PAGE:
Learning from America does not mean repeating all the mistakes made in Washington since then. Rather, it is a matter of recognizing the three central achievements of the United States of America: the empowerment of the union parliament, the transfer of the supreme command of the army to the government in Washington, and the consolidation of the debts of member states into a common national debt, secured by the “full faith and credit” of the US government.

The conditions for a successful and effective European Union are essentially the same as they were in America 250 years ago. Whichever can only be done together must be lifted to the European level, shaped by the European executive and legitimized by the European Parliament.

History shows that successful unions do not emerge from gradual processes in times of peace and tranquility, but rather as a consequence of sharp disruptions during periods marked by extreme crises. Successful unions happen as a result of events, of collective efforts by its citizens. Europe now needs such an event: a full debt and defense union underpinned by parliament is the only way to resolve Europe’s crisis and sustainably mitigate external threats. Only then can Europe finally become the positive force on the world stage that it should be.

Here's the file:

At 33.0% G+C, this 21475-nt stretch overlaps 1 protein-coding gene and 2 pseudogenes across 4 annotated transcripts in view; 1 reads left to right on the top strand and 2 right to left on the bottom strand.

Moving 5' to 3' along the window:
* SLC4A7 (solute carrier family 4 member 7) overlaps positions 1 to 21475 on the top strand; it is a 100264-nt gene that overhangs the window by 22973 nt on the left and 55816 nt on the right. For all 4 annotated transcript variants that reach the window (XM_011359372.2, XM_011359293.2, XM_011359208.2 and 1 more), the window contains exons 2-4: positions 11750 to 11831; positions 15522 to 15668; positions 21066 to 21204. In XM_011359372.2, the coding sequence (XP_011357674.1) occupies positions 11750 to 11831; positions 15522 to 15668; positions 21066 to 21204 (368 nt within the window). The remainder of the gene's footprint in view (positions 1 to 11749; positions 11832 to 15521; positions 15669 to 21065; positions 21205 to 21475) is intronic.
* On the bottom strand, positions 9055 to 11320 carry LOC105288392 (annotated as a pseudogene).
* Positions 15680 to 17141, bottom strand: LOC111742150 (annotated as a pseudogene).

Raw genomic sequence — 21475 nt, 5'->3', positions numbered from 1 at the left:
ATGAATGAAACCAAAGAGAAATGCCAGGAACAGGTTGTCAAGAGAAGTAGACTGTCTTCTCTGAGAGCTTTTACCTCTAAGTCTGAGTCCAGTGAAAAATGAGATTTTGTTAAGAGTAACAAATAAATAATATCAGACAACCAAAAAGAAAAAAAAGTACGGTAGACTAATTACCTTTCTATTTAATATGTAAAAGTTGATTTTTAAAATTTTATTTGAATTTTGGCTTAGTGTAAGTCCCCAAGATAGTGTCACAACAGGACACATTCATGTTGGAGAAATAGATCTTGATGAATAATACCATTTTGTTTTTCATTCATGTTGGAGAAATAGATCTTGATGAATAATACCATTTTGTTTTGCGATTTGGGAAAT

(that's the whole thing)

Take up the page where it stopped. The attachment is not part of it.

Goodbye, Monnet!

To accomplish this, we first must overcome the myth of the “Monnet method”. We are faced with what is essentially a binary decision: political union or relapse into 19th-century nationalism. Many organizations committed to the European cause have not really grasped this yet. Adhering to European multilateralism is a dangerous miscalculation, which at best will end in the paralysis of the European project.

Second, Brussels must become capable of admitting criticism. It is time to acknowledge the very real construction errors of the EU instead of constantly preaching its advantages to its citizens.

We should, third, stop overusing the peace narrative. It barely appeals to younger Europeans and is intellectually flawed for the simple reason that is was mainly NATO, and not the EU, that deserves credit for preserving peace in Europe after World War II.

Finally, the fact that Macron’s reform efforts have failed is not only a sign of the Monnet method having reached its limit. It points to the need to overcome the idea of European unification as an evolutionary process. We must also rethink in whom we place our hopes.

The European nation states and their governments have gone as far as they could. Any further step toward integration is tantamount to a self-sacrifice that can never be covered by a national mandate. To expect France and Germany to take this step together is folly. In fact, a new Europe will not be built with or through the nation state, but only against it.

This calls for a massive politicization of European civil society. The new bearers of the European idea must henceforth be the European regional governments, companies, interest groups, parties, trade unions, in short: the citizens themselves. It will take many small actors to finally put an end to the pettiness of the supposedly large ones.